Made in Costa Rica - Fabrication with Love
They have in Costa Rica — and all the rest of the World, for that matter – a perfect solution for all construction and building needs, but incredibly, almost no one knows anything about it. It is especially ideal for the tropics, because it is very cheap, strong, lightweight, cool, waterproof, and so varied in its applications that it can be used for making almost anything you can imagine – boats and oceangoing ships, houses and large buildings, septic tanks and toilets, doghouses, planters and flower pots, swimming pools, hot tubs, fountains and waterfalls, drainage ditches, beautiful tapias and retention walls, solar hot water heaters, walls – the list is endless. You don’t even need to paint it because you can add the color to the mixture.
What is it? Ferrocement!
Ferrocement, as the name implies, is only cement and steel, mixed and applied in a special way. It basically consists of screen mesh or layers of chicken wire covered with special recipe cement that is mixed not according to volume but according to the weight of its ingredients.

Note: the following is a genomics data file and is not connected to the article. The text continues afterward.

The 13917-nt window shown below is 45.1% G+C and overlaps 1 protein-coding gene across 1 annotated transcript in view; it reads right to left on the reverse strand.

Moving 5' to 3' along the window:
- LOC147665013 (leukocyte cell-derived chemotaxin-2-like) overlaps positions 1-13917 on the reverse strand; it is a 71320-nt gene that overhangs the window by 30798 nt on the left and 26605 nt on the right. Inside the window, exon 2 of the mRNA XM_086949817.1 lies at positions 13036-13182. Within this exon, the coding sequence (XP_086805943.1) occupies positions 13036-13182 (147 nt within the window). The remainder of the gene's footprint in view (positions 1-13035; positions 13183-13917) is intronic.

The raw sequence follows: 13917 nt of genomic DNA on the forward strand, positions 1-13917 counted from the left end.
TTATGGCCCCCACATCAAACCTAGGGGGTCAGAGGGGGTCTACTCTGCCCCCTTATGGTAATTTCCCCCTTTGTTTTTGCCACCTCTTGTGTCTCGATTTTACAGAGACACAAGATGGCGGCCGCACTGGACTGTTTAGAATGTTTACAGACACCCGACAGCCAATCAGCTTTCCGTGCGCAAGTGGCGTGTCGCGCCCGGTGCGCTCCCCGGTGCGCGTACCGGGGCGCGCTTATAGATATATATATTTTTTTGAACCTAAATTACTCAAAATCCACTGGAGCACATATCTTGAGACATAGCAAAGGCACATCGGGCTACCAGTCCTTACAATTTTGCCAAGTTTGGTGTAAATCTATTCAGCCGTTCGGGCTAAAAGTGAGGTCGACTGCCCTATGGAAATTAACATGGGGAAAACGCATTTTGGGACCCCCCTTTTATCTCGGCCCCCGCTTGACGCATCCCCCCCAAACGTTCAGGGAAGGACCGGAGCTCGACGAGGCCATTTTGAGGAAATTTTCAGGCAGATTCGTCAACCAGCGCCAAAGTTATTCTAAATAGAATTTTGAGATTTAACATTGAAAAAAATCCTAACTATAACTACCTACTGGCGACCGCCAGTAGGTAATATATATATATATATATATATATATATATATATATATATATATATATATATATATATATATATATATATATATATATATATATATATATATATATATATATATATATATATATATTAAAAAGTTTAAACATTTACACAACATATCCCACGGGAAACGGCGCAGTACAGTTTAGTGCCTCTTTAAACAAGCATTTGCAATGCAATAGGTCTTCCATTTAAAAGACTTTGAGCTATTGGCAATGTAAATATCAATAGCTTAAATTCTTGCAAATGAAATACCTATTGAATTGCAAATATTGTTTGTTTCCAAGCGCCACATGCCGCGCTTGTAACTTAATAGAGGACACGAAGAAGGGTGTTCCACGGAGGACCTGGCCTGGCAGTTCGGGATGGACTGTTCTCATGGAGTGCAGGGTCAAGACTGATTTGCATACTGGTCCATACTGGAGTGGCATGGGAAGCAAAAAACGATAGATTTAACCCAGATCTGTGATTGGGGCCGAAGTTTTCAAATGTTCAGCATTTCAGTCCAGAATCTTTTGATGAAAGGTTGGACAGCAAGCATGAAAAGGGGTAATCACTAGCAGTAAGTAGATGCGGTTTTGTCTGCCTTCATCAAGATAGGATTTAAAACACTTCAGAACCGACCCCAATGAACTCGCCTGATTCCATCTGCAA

Here is a picture of a dome built in Rivas about fifteen years ago that will provide a good opportunity to discuss Ferrocement. First of all the cost of the 35m2 house was about $1,500 including all labor. It is currently rented at ¢50,000 a month, and so has long paid for itself many times over. The shower and the kitchen counter and breakfast nook were also incorporated and included in the price.
Inside, it is always comfortable because of the hoods built into the windows that don’t allow direct sunlight to enter, and the convection roof (little “top hat” on top). The hotter the sun, the more ventilation it creates inside. Also, even though the walls and roof are only about an inch thick, you could easily park a car on top of the house.
Being very strong but flexible, the house is ideal for earthquakes. It is a monolithic construction design, i.e, the floor mesh network is firmly attached to the walls, making it a one-piece house. It would be very difficult to destroy it. Also, the one-piece integrated design baffles the mice, bugs and other bichos who otherwise would be able to find a way to get in.
Here is how it was begun. The main ribs are 3/8” rebar, covered with three layers of 3/8” wire mesh, all carefully wired together with #19 wire using a special drill attachment I made. After the frame was finished, the only thing left was to cover it inside and outside with the cement. I was fortunate enough to be a design student of Bucky Fuller, one of the most important figures in the past century, and much of his teachings are incorporated in the house, although it is not geodesic. Any type of structure can be built with Ferrocement, but Ferrocement offers the chance to get away from plane surfaces and go to curves. If something is curved on one plane, it is seven times stronger than a flat plane. If it is curved on two planes (rounded, like an egg) then it is thirteen times stronger.